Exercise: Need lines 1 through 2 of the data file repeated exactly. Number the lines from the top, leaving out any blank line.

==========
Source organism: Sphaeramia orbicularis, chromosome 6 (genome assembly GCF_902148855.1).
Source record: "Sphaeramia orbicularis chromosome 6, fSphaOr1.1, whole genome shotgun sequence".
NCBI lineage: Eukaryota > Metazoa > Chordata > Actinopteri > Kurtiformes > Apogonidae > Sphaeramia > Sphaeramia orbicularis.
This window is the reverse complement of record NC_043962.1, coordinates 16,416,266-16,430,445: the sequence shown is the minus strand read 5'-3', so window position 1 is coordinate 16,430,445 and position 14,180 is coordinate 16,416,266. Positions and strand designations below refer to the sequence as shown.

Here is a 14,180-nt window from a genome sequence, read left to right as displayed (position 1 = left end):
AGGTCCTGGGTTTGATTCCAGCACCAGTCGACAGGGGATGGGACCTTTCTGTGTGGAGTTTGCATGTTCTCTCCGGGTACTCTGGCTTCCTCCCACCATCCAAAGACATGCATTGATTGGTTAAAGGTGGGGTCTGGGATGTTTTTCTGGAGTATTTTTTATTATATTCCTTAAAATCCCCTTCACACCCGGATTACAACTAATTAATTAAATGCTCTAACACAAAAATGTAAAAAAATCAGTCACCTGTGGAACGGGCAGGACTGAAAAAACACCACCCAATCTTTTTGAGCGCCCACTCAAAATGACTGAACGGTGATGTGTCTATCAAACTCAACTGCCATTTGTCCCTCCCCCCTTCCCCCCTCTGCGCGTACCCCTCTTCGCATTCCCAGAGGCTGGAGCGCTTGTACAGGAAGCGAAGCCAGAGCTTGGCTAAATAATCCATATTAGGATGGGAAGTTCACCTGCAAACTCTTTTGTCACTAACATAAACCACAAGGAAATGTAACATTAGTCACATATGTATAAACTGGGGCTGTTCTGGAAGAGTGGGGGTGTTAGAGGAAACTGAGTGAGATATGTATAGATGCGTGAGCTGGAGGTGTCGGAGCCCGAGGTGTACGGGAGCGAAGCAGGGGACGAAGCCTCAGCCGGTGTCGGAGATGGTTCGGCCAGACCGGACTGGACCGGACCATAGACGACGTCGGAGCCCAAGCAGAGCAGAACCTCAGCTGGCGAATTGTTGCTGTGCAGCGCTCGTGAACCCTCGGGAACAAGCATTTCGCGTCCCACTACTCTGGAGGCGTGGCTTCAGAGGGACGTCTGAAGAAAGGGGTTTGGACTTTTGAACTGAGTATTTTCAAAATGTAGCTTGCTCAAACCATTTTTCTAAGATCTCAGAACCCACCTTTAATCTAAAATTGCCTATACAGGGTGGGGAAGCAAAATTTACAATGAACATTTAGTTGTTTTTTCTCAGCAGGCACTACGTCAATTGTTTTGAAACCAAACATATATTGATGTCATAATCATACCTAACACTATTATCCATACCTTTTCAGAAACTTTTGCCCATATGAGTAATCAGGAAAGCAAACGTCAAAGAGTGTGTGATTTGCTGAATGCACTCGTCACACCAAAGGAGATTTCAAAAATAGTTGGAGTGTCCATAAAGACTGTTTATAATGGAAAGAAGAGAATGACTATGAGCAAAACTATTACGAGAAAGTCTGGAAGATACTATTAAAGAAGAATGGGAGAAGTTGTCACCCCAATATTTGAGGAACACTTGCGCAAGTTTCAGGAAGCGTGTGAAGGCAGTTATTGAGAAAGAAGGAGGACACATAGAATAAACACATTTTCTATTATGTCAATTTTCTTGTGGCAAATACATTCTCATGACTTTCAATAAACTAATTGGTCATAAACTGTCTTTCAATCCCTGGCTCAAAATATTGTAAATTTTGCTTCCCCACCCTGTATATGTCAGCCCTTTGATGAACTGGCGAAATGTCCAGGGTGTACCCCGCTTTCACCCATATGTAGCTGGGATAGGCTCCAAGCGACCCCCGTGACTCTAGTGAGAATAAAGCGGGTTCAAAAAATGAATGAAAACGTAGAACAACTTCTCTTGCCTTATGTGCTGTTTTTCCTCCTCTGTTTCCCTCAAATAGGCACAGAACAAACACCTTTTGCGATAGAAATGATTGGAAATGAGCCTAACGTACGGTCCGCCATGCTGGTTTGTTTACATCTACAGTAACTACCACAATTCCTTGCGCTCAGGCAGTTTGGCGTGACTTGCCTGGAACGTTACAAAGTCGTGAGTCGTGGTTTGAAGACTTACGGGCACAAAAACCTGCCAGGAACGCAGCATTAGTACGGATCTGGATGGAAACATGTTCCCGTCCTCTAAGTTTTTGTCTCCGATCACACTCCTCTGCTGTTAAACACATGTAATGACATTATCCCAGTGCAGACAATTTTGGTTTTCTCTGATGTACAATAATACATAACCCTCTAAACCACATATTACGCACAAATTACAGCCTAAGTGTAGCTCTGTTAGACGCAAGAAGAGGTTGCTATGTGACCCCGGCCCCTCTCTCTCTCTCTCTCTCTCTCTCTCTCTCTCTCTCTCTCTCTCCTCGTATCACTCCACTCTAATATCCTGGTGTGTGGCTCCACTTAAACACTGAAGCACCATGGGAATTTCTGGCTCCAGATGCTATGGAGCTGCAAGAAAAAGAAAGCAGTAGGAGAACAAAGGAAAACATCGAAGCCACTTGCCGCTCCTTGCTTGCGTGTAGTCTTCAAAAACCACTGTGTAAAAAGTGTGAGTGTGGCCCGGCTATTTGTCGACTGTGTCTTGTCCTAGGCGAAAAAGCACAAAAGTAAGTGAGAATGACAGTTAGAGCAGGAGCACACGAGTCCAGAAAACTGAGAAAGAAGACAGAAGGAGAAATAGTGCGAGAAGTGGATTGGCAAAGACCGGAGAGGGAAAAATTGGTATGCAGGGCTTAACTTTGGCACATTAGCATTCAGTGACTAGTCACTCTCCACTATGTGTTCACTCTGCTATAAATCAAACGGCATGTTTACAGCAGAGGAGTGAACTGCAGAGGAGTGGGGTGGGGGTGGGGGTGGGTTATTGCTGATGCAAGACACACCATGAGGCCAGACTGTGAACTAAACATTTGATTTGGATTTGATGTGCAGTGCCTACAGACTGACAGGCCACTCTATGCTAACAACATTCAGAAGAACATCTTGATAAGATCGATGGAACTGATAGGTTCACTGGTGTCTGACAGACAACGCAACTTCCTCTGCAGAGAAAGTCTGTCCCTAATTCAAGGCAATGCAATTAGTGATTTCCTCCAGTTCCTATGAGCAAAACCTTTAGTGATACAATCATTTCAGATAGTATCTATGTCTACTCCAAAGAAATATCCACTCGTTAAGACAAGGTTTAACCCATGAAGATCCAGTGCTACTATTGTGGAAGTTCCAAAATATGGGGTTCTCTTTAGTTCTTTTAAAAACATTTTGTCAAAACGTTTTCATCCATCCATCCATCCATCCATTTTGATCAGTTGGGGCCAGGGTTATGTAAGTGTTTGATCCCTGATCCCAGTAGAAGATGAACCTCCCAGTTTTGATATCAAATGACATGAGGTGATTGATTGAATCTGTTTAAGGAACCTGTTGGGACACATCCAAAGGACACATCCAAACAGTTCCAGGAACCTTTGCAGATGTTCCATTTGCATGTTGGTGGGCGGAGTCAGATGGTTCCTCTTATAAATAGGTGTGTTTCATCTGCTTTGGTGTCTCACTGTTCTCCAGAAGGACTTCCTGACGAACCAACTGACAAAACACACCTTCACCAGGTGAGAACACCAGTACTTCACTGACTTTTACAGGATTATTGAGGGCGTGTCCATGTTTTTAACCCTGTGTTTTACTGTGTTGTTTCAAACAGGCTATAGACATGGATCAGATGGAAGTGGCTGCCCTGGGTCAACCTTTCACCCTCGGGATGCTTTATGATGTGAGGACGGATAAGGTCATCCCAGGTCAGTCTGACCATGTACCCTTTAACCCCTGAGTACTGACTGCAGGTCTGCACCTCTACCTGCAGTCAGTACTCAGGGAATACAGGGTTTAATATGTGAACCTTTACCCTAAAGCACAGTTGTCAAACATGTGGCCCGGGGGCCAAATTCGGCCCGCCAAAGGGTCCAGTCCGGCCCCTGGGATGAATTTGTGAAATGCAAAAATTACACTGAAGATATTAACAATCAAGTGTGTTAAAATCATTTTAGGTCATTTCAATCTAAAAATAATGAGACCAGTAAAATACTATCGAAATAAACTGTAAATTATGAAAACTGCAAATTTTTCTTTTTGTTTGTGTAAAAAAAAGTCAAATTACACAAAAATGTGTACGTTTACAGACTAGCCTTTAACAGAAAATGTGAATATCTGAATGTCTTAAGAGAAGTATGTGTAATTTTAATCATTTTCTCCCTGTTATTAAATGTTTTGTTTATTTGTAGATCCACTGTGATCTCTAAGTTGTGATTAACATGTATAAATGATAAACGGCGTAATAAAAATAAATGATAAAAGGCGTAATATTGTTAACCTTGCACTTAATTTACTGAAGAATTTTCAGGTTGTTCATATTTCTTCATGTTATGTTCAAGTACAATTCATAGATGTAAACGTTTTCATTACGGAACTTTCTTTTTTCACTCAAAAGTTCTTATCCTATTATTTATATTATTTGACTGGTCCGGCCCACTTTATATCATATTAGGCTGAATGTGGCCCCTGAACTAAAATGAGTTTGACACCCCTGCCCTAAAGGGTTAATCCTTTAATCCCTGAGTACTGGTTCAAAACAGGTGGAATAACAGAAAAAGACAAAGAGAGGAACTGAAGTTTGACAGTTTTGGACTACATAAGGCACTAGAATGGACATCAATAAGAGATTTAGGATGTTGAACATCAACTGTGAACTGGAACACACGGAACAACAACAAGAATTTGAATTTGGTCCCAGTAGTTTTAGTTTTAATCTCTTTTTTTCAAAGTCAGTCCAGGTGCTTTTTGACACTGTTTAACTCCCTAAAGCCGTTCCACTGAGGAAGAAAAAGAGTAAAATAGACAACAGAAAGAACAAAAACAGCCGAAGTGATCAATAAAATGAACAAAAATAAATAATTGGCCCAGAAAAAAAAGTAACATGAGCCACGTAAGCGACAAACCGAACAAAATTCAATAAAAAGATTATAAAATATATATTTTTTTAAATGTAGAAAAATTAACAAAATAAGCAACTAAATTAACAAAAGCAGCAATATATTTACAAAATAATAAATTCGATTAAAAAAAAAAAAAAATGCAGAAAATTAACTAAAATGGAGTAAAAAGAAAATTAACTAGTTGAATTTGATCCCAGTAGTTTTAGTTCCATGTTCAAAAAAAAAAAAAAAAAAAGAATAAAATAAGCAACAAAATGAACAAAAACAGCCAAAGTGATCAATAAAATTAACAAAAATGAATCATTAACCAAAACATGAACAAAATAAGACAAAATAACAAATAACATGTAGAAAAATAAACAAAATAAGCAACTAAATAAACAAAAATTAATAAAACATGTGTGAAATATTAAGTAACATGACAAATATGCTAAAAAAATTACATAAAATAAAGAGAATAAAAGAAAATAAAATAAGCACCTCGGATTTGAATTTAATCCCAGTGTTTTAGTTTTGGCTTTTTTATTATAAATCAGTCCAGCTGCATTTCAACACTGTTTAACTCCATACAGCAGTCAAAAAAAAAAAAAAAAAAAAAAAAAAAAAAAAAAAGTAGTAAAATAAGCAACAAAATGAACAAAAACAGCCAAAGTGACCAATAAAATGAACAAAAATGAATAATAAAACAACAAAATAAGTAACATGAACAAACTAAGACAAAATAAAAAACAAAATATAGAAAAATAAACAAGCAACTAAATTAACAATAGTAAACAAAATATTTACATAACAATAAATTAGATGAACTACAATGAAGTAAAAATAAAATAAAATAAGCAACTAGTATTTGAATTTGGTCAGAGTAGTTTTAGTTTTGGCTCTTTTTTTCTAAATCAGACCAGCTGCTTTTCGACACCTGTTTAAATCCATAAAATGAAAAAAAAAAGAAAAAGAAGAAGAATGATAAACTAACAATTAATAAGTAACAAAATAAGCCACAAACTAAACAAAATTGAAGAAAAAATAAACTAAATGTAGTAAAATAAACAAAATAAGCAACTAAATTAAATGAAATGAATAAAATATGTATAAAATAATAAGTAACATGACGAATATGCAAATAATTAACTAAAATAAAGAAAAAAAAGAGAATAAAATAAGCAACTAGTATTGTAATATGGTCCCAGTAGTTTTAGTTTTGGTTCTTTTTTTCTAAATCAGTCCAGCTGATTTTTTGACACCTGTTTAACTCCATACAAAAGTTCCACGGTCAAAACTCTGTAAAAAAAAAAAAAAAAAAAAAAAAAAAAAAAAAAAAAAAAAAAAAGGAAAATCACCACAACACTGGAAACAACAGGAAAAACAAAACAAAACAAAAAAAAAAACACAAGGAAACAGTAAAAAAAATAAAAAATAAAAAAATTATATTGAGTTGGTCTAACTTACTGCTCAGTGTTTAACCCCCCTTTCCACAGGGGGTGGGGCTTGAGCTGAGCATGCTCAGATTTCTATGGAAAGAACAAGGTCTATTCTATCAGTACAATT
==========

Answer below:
Source organism: Sphaeramia orbicularis, chromosome 6 (genome assembly GCF_902148855.1).
Source record: "Sphaeramia orbicularis chromosome 6, fSphaOr1.1, whole genome shotgun sequence".